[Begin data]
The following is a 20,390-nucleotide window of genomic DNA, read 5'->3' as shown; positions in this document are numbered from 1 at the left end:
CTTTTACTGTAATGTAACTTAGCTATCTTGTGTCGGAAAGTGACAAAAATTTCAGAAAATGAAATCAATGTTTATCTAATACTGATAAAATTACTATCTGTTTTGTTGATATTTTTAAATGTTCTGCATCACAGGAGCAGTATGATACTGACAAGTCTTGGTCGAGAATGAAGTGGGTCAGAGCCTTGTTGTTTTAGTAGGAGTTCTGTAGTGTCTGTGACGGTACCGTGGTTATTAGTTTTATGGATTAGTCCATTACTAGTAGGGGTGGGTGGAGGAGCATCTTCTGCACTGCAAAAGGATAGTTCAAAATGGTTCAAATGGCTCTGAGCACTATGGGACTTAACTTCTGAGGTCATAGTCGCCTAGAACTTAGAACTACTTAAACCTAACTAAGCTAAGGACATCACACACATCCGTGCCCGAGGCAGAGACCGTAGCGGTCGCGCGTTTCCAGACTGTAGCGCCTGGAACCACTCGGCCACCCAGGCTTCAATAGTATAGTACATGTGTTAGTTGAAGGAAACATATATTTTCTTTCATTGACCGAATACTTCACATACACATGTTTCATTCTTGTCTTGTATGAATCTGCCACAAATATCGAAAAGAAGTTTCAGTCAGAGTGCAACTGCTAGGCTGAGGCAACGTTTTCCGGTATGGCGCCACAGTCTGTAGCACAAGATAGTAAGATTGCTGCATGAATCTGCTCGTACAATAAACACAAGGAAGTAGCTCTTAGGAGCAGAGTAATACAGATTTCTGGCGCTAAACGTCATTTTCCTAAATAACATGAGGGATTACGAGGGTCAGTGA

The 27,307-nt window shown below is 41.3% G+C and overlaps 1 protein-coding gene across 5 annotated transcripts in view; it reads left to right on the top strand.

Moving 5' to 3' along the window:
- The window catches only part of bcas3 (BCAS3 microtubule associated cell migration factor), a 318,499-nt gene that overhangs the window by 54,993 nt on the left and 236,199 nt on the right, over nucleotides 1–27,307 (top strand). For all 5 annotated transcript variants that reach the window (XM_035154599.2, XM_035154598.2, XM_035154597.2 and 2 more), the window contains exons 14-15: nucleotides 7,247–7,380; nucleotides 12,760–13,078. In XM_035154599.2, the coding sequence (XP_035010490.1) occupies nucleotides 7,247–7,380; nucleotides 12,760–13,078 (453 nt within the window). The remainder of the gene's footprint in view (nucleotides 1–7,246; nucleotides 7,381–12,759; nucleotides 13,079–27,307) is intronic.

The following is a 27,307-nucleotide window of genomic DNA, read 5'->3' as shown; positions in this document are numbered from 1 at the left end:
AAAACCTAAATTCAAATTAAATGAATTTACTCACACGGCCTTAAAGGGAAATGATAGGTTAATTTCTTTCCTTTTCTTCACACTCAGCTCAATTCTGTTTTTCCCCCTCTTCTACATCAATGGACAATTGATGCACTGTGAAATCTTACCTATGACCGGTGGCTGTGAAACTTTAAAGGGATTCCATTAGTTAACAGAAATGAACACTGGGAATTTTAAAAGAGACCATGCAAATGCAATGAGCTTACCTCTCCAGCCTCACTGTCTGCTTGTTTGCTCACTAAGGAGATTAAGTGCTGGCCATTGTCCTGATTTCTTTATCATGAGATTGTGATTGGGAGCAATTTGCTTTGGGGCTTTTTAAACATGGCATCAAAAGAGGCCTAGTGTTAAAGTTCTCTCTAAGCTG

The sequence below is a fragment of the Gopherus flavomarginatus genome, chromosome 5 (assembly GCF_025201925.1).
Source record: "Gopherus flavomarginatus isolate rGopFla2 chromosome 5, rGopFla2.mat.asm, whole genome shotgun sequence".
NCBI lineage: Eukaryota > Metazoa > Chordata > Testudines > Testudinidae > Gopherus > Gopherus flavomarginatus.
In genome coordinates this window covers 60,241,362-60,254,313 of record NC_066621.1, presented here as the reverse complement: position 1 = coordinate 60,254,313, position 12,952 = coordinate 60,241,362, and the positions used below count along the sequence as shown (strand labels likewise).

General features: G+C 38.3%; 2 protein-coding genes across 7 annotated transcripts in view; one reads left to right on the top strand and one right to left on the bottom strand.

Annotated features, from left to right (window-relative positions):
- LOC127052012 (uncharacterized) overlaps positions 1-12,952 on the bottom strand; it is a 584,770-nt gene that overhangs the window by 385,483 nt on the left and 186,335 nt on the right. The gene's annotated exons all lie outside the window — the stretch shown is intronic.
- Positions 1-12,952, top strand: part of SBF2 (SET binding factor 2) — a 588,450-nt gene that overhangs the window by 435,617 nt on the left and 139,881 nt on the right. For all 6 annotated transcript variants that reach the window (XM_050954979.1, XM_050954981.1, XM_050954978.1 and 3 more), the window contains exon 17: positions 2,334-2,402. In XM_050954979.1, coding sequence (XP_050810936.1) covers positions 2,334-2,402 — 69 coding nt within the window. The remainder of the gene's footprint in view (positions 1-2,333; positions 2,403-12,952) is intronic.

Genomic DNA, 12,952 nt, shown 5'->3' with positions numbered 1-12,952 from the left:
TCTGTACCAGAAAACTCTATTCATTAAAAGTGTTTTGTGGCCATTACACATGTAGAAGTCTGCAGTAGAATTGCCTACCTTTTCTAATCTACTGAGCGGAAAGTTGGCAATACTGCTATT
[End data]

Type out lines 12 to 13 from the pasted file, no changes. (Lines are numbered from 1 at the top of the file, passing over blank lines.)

General features: G+C 38.3%; 2 protein-coding genes across 7 annotated transcripts in view; one reads left to right on the top strand and one right to left on the bottom strand.

Annotated features, from left to right (window-relative positions):